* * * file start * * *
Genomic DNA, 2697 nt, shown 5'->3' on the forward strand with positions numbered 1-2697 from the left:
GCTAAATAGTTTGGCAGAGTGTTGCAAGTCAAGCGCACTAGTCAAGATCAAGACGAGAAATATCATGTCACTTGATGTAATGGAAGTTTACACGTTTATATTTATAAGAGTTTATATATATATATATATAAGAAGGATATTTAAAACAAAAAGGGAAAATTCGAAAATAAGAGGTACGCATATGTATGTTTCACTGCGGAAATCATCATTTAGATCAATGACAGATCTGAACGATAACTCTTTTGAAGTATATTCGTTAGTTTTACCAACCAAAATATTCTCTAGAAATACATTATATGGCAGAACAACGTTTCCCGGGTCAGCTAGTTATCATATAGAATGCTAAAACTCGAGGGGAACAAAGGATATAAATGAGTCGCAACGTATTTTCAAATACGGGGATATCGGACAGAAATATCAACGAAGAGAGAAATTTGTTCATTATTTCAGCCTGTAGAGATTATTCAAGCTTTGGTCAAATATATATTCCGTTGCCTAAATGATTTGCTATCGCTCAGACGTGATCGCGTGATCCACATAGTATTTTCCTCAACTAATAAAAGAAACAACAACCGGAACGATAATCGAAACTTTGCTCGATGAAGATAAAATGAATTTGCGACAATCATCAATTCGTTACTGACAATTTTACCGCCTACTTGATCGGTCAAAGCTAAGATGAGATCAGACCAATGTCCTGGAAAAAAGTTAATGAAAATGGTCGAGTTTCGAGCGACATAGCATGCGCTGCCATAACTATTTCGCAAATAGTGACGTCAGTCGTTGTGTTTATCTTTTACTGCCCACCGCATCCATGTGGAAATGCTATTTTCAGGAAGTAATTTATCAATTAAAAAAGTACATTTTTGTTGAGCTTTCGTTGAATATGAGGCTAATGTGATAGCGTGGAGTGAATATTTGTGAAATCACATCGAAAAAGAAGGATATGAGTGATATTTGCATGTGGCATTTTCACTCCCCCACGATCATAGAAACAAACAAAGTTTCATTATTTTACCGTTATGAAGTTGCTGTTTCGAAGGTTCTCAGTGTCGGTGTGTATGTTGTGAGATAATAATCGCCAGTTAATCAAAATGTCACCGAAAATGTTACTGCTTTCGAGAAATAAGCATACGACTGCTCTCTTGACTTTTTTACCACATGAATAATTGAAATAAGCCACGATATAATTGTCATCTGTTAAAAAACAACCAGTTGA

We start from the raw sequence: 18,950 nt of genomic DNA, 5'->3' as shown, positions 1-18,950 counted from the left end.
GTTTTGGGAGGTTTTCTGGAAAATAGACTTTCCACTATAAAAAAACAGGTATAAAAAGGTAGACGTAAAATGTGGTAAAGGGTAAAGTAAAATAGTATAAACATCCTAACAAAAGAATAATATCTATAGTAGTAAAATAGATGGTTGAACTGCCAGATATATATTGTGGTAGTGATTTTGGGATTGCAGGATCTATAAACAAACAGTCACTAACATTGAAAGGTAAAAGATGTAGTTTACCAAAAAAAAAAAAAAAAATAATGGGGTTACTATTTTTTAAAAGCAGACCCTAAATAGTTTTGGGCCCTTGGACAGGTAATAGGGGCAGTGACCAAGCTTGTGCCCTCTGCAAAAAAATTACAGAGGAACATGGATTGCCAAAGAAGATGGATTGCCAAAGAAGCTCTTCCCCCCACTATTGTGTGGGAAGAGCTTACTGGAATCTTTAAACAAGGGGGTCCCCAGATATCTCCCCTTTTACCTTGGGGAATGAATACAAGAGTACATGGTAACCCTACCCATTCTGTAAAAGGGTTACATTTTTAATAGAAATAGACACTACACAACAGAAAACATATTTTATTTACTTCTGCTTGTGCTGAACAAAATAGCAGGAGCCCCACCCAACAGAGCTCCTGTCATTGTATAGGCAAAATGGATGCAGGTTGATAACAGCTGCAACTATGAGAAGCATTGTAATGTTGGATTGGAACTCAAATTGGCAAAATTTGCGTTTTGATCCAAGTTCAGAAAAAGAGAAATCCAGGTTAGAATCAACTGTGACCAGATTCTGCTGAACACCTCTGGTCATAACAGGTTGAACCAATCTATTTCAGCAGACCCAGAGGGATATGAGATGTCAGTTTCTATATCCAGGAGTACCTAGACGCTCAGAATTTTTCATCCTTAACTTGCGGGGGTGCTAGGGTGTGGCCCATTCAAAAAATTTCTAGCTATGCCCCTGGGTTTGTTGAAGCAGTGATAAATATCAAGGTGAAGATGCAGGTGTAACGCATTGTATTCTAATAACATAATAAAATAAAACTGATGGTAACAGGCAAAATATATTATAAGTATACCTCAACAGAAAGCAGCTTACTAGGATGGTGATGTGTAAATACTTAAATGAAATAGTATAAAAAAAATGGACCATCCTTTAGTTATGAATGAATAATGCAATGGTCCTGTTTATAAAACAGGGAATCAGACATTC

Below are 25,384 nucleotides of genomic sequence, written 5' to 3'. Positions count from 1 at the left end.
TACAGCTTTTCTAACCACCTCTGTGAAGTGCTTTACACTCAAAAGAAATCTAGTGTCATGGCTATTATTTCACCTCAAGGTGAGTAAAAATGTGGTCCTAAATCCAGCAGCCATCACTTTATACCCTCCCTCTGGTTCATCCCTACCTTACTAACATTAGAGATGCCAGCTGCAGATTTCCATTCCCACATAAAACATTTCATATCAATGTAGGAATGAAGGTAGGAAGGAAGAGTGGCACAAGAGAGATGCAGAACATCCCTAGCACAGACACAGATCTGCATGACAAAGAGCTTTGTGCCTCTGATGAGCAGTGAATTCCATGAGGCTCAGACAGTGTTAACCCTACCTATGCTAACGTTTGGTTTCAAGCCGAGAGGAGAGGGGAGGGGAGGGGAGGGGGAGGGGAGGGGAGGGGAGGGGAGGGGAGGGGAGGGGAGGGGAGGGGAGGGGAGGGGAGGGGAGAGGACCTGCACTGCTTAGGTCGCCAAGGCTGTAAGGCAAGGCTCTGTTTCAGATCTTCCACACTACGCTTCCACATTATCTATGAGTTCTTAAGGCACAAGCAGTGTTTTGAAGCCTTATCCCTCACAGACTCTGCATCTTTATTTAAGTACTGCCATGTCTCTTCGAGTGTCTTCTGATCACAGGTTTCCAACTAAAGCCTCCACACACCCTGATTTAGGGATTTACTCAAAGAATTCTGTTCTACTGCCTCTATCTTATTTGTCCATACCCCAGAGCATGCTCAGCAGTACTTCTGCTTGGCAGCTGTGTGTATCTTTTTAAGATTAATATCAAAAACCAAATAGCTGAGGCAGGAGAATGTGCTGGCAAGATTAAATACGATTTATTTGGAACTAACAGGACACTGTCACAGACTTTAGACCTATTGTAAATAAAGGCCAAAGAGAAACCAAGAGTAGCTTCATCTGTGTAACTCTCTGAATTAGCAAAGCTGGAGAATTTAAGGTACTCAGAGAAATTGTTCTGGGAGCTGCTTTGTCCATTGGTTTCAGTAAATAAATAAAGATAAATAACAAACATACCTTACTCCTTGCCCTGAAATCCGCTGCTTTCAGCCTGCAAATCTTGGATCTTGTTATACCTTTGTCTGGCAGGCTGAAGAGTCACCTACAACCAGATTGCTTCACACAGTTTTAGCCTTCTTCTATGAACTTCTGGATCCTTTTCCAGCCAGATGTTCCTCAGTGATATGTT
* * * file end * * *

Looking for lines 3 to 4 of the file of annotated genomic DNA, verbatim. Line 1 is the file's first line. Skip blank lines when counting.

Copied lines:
We start from the raw sequence: 18,950 nt of genomic DNA, 5'->3' as shown, positions 1-18,950 counted from the left end.
GTTTTGGGAGGTTTTCTGGAAAATAGACTTTCCACTATAAAAAAACAGGTATAAAAAGGTAGACGTAAAATGTGGTAAAGGGTAAAGTAAAATAGTATAAACATCCTAACAAAAGAATAATATCTATAGTAGTAAAATAGATGGTTGAACTGCCAGATATATATTGTGGTAGTGATTTTGGGATTGCAGGATCTATAAACAAACAGTCACTAACATTGAAAGGTAAAAGATGTAGTTTACCAAAAAAAAAAAAAAAAATAATGGGGTTACTATTTTTTAAAAGCAGACCCTAAATAGTTTTGGGCCCTTGGACAGGTAATAGGGGCAGTGACCAAGCTTGTGCCCTCTGCAAAAAAATTACAGAGGAACATGGATTGCCAAAGAAGATGGATTGCCAAAGAAGCTCTTCCCCCCACTATTGTGTGGGAAGAGCTTACTGGAATCTTTAAACAAGGGGGTCCCCAGATATCTCCCCTTTTACCTTGGGGAATGAATACAAGAGTACATGGTAACCCTACCCATTCTGTAAAAGGGTTACATTTTTAATAGAAATAGACACTACACAACAGAAAACATATTTTATTTACTTCTGCTTGTGCTGAACAAAATAGCAGGAGCCCCACCCAACAGAGCTCCTGTCATTGTATAGGCAAAATGGATGCAGGTTGATAACAGCTGCAACTATGAGAAGCATTGTAATGTTGGATTGGAACTCAAATTGGCAAAATTTGCGTTTTGATCCAAGTTCAGAAAAAGAGAAATCCAGGTTAGAATCAACTGTGACCAGATTCTGCTGAACACCTCTGGTCATAACAGGTTGAACCAATCTATTTCAGCAGACCCAGAGGGATATGAGATGTCAGTTTCTATATCCAGGAGTACCTAGACGCTCAGAATTTTTCATCCTTAACTTGCGGGGGTGCTAGGGTGTGGCCCATTCAAAAAATTTCTAGCTATGCCCCTGGGTTTGTTGAAGCAGTGATAAATATCAAGGTGAAGATGCAGGTGTAACGCATTGTATTCTAATAACATAATAAAATAAAACTGATGGTAACAGGCAAAATATATTATAAGTATACCTCAACAGAAAGCAGCTTACTAGGATGGTGATGTGTAAATACTTAAATGAAATAGTATAAAAAAAATGGACCATCCTTTAGTTATGAATGAATAATGCAATGGTCCTGTTTATAAAACAGGGAATCAGACATTC